Remember, we’re not just investing in your company; we’re investing in you, so it’s important that we believe in you as well.
Once you get in front of a potential investor, an essential part of your pitch should be about establishing credibility and trust, both in you and what you’re doing. The best pitches will take the investor through failures as well as successes, and the lessons learnt from the experience.
Investors are effectively taking a chance on you and your business, so if you have made mistakes, can’t answer every question or your figures aren’t quite what you’d like them to be, don’t hide the truth, shy away or exaggerate the numbers.
An investor will know if you’re trying to avoid a particular line of questioning and it will lead them to wonder what else you’re not telling them. Respect their intelligence and be up front.
Understand your sector
You need to have as much information about your sector as possible. Investors will want to hear that you know your industry inside and out – what’s the market size, what’s the market value, do you have competitors, what are your competitors doing in the space, what does your audience look like, etc. These are all important questions that you should know the answer to.
Investors will expect you to be the expert in the room when it comes to your industry, even if they have invested in similar sectors, so it’s your job to educate and inform, giving them as much information as they need to help them reach a decision.
One of the most important questions business owners need to ask themselves is “how much money should I ask for”?
Some entrepreneurs will start with a huge sum and overestimate how much they will actually need, while others will underestimate their requirements in fear of putting off an investor by asking for a larger sum. Neither strategy is likely to result in success.
When sizing your request, you should consider your company stage, the type of investor you’re pitching to, investment terms, what you’ll be using the funds for and the projected return on investment. It’s no easy task – if you’re greedy or change your request under pressure, you will be at risk of losing your credibility – but it’s one of the most crucial factors when it comes to securing investment.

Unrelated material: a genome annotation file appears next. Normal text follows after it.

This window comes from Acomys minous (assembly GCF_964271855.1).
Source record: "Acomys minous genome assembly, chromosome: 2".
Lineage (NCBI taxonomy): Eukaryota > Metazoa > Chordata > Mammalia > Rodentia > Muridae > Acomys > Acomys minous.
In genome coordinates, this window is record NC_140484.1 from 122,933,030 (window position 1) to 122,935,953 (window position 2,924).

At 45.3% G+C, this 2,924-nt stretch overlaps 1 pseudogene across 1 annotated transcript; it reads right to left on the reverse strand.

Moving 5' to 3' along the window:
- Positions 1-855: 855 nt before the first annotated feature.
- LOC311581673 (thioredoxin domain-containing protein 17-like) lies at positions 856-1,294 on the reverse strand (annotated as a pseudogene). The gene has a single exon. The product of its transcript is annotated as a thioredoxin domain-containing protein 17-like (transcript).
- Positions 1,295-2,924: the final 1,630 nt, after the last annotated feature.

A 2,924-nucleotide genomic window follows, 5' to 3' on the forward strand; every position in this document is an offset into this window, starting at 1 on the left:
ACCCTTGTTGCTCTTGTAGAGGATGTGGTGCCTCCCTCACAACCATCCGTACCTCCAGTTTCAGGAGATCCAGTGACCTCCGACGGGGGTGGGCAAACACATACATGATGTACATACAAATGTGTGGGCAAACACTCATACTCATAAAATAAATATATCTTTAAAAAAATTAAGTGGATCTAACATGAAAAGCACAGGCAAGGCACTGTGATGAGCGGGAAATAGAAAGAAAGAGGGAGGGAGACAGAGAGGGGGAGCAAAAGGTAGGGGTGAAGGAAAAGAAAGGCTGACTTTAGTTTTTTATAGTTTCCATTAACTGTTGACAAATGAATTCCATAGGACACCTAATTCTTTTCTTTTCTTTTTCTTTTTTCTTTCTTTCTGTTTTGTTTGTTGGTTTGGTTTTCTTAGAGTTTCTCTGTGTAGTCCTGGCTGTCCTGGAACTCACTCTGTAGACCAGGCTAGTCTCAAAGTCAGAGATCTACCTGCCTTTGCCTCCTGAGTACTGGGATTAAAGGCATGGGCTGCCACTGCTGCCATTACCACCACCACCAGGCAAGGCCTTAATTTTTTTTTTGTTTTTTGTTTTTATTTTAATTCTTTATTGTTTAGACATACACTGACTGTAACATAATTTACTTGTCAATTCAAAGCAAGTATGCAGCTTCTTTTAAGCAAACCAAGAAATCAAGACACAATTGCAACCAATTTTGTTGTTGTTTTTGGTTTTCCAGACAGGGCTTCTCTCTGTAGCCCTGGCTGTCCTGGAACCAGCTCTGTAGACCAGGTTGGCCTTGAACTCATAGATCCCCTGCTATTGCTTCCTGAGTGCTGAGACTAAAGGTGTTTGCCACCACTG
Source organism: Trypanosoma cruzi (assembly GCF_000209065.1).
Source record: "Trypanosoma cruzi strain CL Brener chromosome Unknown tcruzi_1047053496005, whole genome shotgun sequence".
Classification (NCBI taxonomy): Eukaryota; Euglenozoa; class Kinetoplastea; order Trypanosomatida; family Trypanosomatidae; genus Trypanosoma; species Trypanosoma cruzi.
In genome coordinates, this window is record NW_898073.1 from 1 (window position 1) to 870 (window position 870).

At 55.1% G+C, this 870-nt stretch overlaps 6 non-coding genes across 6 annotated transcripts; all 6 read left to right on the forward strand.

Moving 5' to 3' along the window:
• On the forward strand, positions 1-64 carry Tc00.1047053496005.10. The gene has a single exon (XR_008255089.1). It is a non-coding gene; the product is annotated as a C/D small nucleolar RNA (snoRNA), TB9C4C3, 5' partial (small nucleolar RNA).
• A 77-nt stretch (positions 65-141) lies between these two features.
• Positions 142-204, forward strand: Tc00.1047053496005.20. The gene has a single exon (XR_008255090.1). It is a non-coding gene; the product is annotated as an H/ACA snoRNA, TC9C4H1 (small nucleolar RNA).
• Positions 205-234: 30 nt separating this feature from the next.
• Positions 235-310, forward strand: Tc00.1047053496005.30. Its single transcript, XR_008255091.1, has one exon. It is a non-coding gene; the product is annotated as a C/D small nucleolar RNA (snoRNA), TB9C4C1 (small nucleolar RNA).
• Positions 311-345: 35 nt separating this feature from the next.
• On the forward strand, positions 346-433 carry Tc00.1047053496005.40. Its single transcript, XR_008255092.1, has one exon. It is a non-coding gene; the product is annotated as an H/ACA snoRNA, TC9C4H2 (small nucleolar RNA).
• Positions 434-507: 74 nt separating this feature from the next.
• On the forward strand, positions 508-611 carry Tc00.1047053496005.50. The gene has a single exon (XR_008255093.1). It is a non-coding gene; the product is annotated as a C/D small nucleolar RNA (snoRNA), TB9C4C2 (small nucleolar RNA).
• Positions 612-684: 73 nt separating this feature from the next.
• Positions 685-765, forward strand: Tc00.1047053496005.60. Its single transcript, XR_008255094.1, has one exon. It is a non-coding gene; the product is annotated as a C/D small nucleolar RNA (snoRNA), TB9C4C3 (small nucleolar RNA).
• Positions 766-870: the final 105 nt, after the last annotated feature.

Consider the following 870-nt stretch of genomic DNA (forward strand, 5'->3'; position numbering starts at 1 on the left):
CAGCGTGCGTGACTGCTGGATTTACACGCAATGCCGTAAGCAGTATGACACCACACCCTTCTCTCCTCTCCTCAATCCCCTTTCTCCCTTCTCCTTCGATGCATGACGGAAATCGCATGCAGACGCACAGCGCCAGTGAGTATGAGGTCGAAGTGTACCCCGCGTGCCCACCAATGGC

When you walk into an investor meeting, you’re asking them to put their trust and money into you, which is a lot to ask of a perfect stranger in most cases. To help sell yourself and your business, the best thing you can do is be passionate.
If you’re excited about what you’ve created and built, it’s so much easier for an investor to get onboard. We want to see your eyes light up and your hands flail when you tell us about your idea and why we should be involved, because behind every great business, is a passionate founder.
Starting your own business is hard, it’s probably one of the most challenging projects someone can pursue nowadays, so without passion driving you forward, the wear and tear of founder life can really grind you down. It’s one of the main characteristics I look for in an entrepreneur, if I can’t see or feel the passion then I know the business will likely fail.
Getting in the room is one thing – when you can successfully capture an investor’s attention, give them an air-tight business plan, tell an inspiring story and back up your numbers, you will have a truly compelling pitch.